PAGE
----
His 80-year career will probably never be equaled; he is the last connection we have to vaudeville, and the silent movies. It shows Rooney's ability as a showman, and his dedication to his craft. We will never see his like in our lifetime again.

Requiescat in pace, Mickey Rooney. Thanks for all the memory.


Saturday, April 05, 2014

Requiems

Last February, I noted that it seemed as if majority of the posts I'd written that month were requiems. Over the past week or so, reading through my Facebook feed, a number of people have passed on as well, some of them prominent, others more personal.

My condolences and prayers go out to my high school classmate, whose mother passed away yesterday. Condolences and prayers as well to my one of my former colleagues at the Ateneo, whose father passed away almost a week ago.

I'm not sure if Ma'am Alou Carvajal was a teacher of mine back when I was in grade school, but her husband was a co-teacher of mine until he retired a few years ago. I taught their son in my third year of teaching. It was a bit of a shock to hear of her passing a week ago; I didn't even hear of her being ill. My condolences and prayers to my co-teacher and student and their family.

*   *   *

In the field of news reporting, back when I was much younger, there was no one classier than Harry Gasser, who was the face of Newswatch on channel 9 back in the 70s and 80s. Along with Angelo Castro, Gasser reported the news with dignity and objectivity, something sorely lacking in today's age of bombastic and opinionated newscasters.

Gasser passed away of complications from a stroke last Thursday.

Requiescat in pace, Harry Gasser. You will be missed.


Of course, there are others who will be missed, such as those killed in the Fort Hood shooting incident last Wednesday, and former PBA player Bryan Gahol and his female companion, who were killed in a vehicular accident last Tuesday

Death is something inevitable, and, as seen in the past, can arrive unexpectedly. The best we 
can do is live our lives to the fullest, and to the best of our ability. 



Friday, April 04, 2014

Kudos, Daniel Murphy

Kudos to New York Mets second baseman Daniel Murphy for doing the right thing.

The Mets player, who missed two games to be at the birth of his son Noah, took flak from sports personalities and radio hosts who should have known better.

Radio broadcaster Mike Francesa of WFAN demonstrated how little he knew of parenting, when he said,
''One day I understand. And in the old days they didn't do that. But one day, go see the baby be born and come back. You're a Major League Baseball player. You can hire a nurse to take care of the baby if your wife needs help.''
How insensitive can one person get. Francesa sounds like someone who has never had children, who has never held a baby in his arms, or who is the sort of person who doesn't care.

Former football great Boomer Esiason took it a step further, when he suggested that Murphy's wife could have gotten a Caesarian section operation before major league baseball's Opening Day. Then, Esiason showed what he believed in when he was quoted as saying,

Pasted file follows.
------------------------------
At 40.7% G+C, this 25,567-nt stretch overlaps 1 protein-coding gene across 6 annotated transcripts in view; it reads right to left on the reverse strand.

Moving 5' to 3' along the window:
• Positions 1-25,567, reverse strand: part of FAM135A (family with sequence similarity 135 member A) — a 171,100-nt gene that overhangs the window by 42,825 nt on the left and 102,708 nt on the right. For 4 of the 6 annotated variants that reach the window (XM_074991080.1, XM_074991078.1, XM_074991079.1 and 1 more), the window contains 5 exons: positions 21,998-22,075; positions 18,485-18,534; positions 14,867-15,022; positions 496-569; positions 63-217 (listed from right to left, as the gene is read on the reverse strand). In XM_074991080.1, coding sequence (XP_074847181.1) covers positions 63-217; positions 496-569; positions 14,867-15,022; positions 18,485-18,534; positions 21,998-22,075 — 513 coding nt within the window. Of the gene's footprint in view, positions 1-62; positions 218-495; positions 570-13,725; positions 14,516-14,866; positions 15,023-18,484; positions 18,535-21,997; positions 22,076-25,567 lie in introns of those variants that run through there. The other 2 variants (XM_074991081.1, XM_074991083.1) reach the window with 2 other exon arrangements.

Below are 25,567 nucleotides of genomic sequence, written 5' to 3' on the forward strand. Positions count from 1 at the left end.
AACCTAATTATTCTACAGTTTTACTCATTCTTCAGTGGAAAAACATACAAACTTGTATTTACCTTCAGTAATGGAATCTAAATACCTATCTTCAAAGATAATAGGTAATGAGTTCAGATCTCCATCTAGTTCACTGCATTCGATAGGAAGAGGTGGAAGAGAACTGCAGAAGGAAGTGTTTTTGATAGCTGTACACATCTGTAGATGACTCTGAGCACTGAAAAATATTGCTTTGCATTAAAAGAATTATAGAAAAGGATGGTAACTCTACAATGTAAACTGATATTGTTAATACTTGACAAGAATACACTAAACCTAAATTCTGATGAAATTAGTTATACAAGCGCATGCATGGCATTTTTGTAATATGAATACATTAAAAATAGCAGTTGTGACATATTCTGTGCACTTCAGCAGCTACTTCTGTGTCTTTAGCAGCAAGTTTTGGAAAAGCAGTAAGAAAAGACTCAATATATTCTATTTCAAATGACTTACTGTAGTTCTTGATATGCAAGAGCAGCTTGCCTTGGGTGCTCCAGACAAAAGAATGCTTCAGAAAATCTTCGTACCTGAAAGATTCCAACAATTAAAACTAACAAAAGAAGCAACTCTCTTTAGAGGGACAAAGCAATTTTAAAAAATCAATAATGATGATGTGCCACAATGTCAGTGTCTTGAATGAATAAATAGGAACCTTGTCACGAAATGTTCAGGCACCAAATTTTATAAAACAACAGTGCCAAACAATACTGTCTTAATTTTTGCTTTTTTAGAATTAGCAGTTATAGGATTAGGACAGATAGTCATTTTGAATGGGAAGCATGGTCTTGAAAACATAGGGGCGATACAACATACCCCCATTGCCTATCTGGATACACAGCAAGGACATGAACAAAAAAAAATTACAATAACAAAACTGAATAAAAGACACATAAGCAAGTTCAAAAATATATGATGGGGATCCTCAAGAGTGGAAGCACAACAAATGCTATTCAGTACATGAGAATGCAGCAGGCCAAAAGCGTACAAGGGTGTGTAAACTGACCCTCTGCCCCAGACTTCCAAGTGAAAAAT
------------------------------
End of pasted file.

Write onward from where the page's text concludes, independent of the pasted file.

''Quite frankly, I would have said C-section before the season starts. I need to be at opening day, I'm sorry,'' he said. ''This is what makes our money. This is how we're going to live our life. This is going to give my child every opportunity to be a success in life. I'll be able to afford any college I want to send my kid to because I'm a baseball player.''
Apparently, Esiason has kids; I wonder if he's listened to "Cats in the Cradle."

Predictably, the two idiots were lambasted over news and social media. CNN Parents' commentator Kelly Wallace took issue with Esiason's comments about C-section and collected comments from netizens and doctors about how insensitive and dangerous his suggestion was.

On a personal note, all three of my children were born via C-section, and I've seen how difficult it was for my wife to deal with the aftermath, so for someone like Esiason to suggest it as if it's a normal everyday procedure is just plain wrong.

As Wallace pointed out, Esiason is coming from a sport which plays only 16 games in the regular season, so it's easy to see that, for someone like Esiason, each game counts. However, baseball plays 162 games, so Murphy's missing two games may not have as much an impact. Also, it should be noted that, before his wife gave birth, Murphy played an average of 145 games per season ever since he became a starter, so he's definitely no slacker. For one to criticize Murphy for putting family over career is just wrong.

Kudos should also be given to Murphy's manager with the Mets, Terry Collins, who defended his player amid the criticisms. Said Collins:
''If you're accusing Dan Murphy of not wanting to play - this guy played 161 games last year, wore himself out, played through all sorts of discomfort,'' he said. ''You know, the man had his first child. He's allowed to be there. The rules state that he can be there, so he went. There's nothing against it. There's nothing wrong with it. You know, he missed two games. It's not like he's missed 10. You know, when you start attacking Dan Murphy's credibility, you need to look in the mirror a little bit.''
Francesa, for his part, claimed that he had never attacked Murphy, saying that his assertion about Murphy's coming back to play was applicable if one has "the wherewithal to maybe afford care that some people may not."

Sure, Mike, sure.

The bottom line is that a father wanted to be there when his son was born, and spend some time taking care of him. No career in sports will ever be more important than that.

Sunday, March 30, 2014

Tragedy in Washington State: Mudslide